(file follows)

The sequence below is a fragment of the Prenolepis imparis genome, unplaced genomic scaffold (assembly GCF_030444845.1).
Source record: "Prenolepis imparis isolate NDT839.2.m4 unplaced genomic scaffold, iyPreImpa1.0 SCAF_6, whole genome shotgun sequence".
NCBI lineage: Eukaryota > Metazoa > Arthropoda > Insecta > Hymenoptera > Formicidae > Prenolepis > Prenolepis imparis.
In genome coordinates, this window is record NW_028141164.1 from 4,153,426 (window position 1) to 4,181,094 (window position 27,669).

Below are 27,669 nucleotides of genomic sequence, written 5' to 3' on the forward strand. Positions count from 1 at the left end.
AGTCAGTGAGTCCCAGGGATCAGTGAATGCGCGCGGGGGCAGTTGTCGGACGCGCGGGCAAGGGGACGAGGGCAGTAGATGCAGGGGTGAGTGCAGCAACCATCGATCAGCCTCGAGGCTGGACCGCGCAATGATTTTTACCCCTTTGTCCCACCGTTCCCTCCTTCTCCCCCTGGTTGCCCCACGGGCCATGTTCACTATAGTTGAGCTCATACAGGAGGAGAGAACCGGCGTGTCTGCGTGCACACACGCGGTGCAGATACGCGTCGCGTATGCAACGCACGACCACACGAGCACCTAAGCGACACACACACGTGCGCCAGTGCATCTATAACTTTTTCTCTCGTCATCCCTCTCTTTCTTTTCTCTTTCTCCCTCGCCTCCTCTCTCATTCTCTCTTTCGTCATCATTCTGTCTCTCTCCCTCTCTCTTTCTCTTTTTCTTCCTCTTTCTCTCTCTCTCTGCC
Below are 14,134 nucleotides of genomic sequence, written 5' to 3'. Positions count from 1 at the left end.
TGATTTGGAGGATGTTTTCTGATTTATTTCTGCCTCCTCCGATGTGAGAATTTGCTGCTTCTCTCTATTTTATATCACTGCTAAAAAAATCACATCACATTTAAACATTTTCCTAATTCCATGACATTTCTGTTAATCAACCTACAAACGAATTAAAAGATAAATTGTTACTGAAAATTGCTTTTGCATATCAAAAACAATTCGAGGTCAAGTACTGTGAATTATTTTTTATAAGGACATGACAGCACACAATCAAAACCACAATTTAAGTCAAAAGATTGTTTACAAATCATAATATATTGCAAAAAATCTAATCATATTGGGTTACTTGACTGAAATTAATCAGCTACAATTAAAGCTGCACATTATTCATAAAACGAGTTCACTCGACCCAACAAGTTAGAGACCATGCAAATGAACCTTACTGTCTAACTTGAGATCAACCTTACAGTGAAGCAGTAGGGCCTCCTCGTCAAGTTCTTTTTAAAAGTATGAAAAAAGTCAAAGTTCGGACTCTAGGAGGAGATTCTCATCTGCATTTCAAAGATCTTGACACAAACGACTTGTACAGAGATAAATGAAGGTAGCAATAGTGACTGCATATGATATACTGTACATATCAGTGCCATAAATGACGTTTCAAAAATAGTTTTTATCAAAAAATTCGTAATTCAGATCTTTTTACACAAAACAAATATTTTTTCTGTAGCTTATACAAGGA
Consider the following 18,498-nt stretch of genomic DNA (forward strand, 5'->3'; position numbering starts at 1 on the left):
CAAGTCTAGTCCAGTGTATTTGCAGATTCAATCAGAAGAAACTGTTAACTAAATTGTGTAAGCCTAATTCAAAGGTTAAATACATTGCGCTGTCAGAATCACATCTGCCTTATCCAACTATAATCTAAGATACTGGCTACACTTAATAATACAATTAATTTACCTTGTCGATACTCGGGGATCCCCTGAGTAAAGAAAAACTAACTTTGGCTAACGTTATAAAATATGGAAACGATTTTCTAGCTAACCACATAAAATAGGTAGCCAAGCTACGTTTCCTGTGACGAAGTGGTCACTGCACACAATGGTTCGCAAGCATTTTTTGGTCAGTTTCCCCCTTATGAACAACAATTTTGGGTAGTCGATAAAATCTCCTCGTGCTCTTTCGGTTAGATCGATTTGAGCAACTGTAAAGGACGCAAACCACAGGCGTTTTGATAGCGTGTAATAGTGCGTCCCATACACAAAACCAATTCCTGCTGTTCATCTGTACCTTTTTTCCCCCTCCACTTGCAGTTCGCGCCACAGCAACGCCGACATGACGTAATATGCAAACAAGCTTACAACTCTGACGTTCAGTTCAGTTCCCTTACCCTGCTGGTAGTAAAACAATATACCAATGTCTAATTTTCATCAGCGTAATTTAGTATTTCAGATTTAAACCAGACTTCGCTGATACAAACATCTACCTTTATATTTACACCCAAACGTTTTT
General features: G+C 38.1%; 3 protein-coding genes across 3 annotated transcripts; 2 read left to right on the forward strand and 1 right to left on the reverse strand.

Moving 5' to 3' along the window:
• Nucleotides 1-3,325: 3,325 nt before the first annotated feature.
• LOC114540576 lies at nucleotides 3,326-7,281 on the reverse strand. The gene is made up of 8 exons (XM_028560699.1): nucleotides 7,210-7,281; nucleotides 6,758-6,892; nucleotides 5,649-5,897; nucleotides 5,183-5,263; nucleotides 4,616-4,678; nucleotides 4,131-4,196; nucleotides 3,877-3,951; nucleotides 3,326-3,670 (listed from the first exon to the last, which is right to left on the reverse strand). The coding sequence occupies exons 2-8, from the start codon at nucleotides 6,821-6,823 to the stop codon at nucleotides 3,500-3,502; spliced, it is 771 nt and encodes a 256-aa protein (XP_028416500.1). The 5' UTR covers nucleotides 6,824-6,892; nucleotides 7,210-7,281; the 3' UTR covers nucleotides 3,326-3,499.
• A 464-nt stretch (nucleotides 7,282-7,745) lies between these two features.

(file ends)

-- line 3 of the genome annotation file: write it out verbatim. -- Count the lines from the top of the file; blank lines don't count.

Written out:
NCBI lineage: Eukaryota > Metazoa > Arthropoda > Insecta > Hymenoptera > Formicidae > Prenolepis > Prenolepis imparis.